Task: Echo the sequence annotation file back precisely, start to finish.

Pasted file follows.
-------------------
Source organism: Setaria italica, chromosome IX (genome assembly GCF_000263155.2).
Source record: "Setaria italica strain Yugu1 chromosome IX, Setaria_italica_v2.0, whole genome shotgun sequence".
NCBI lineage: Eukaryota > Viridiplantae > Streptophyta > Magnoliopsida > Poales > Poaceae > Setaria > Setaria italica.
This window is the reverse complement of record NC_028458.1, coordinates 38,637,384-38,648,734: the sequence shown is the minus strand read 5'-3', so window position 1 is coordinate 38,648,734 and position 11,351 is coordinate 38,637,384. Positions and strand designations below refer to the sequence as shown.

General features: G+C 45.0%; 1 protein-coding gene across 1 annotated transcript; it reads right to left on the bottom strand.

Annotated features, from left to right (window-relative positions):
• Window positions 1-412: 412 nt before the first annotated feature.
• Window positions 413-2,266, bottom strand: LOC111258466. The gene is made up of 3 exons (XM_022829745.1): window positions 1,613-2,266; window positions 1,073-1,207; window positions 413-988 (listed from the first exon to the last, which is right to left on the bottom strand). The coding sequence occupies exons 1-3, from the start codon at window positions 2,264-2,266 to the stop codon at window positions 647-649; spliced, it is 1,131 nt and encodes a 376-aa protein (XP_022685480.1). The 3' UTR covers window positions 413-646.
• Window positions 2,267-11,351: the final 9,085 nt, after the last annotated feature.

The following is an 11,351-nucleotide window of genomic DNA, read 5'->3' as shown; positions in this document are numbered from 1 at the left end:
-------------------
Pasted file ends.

Source organism: Setaria italica, chromosome IX (genome assembly GCF_000263155.2).
Source record: "Setaria italica strain Yugu1 chromosome IX, Setaria_italica_v2.0, whole genome shotgun sequence".
NCBI lineage: Eukaryota > Viridiplantae > Streptophyta > Magnoliopsida > Poales > Poaceae > Setaria > Setaria italica.
This window is the reverse complement of record NC_028458.1, coordinates 38,637,384-38,648,734: the sequence shown is the minus strand read 5'-3', so window position 1 is coordinate 38,648,734 and position 11,351 is coordinate 38,637,384. Positions and strand designations below refer to the sequence as shown.

General features: G+C 45.0%; 1 protein-coding gene across 1 annotated transcript; it reads right to left on the bottom strand.

Annotated features, from left to right (window-relative positions):
• Window positions 1-412: 412 nt before the first annotated feature.
• Window positions 413-2,266, bottom strand: LOC111258466. The gene is made up of 3 exons (XM_022829745.1): window positions 1,613-2,266; window positions 1,073-1,207; window positions 413-988 (listed from the first exon to the last, which is right to left on the bottom strand). The coding sequence occupies exons 1-3, from the start codon at window positions 2,264-2,266 to the stop codon at window positions 647-649; spliced, it is 1,131 nt and encodes a 376-aa protein (XP_022685480.1). The 3' UTR covers window positions 413-646.
• Window positions 2,267-11,351: the final 9,085 nt, after the last annotated feature.

The following is an 11,351-nucleotide window of genomic DNA, read 5'->3' as shown; positions in this document are numbered from 1 at the left end: